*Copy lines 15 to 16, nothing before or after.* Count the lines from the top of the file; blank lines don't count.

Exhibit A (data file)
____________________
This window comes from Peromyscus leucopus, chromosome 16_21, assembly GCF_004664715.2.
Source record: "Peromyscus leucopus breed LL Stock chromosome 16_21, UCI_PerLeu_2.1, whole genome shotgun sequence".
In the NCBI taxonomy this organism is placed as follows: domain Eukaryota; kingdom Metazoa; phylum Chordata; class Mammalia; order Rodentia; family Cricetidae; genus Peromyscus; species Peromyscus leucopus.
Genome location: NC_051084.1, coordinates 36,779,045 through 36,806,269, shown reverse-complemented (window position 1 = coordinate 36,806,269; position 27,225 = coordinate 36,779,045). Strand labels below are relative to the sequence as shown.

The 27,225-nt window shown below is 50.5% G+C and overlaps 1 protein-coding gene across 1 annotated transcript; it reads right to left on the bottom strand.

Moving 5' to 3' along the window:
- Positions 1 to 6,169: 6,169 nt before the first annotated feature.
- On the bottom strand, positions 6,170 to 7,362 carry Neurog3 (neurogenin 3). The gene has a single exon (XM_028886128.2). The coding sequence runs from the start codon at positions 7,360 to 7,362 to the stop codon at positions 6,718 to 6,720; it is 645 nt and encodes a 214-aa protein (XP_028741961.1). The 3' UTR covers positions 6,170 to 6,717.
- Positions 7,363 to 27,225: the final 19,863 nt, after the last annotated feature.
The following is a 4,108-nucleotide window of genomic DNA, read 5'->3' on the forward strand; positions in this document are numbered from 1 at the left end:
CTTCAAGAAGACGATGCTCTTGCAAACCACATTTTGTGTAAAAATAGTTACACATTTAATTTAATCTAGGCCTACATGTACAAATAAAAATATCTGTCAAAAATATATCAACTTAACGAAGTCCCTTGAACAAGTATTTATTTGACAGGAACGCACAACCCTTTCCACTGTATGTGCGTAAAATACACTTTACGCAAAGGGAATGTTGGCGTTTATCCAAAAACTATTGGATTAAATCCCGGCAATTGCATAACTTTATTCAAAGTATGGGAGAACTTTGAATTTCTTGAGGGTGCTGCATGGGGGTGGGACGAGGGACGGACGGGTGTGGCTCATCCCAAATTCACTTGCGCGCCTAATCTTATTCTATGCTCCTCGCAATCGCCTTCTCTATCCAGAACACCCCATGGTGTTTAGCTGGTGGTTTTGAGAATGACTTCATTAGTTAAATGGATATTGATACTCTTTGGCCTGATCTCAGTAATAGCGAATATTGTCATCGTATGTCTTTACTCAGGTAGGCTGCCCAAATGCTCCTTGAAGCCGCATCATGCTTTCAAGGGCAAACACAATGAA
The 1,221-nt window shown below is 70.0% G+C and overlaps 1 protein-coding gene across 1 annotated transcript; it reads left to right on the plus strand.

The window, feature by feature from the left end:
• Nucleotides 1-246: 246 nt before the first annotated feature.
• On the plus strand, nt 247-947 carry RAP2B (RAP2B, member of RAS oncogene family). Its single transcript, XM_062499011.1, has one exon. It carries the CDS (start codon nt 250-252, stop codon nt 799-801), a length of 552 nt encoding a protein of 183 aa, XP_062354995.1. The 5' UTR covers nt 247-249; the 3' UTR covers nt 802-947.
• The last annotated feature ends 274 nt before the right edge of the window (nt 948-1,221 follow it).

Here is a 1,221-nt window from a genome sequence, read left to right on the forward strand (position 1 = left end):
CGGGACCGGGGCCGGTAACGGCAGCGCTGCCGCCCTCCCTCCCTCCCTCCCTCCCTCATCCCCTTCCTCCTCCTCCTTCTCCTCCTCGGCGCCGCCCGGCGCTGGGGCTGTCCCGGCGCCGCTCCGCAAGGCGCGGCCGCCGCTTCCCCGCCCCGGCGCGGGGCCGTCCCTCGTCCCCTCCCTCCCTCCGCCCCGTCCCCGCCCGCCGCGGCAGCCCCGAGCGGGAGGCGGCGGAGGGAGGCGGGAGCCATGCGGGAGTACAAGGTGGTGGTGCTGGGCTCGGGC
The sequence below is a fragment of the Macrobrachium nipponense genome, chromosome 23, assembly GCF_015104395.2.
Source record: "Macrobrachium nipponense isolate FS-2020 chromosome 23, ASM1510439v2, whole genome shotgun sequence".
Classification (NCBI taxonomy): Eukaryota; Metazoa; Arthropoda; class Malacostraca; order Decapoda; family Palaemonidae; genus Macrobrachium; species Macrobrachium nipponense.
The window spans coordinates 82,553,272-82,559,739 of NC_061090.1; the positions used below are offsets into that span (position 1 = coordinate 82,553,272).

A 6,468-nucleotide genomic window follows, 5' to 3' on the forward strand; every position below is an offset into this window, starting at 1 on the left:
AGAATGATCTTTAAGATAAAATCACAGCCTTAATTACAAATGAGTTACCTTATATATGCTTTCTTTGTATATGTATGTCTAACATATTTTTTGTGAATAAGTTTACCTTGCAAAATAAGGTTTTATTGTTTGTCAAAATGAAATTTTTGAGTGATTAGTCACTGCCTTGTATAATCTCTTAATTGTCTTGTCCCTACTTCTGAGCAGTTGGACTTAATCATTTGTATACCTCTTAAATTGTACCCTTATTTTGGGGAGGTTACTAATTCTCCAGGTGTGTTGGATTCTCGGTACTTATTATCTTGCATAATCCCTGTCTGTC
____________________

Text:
• On the plus strand, nt 247-947 carry RAP2B (RAP2B, member of RAS oncogene family). Its single transcript, XM_062499011.1, has one exon. It carries the CDS (start codon nt 250-252, stop codon nt 799-801), a length of 552 nt encoding a protein of 183 aa, XP_062354995.1. The 5' UTR covers nt 247-249; the 3' UTR covers nt 802-947.
• The last annotated feature ends 274 nt before the right edge of the window (nt 948-1,221 follow it).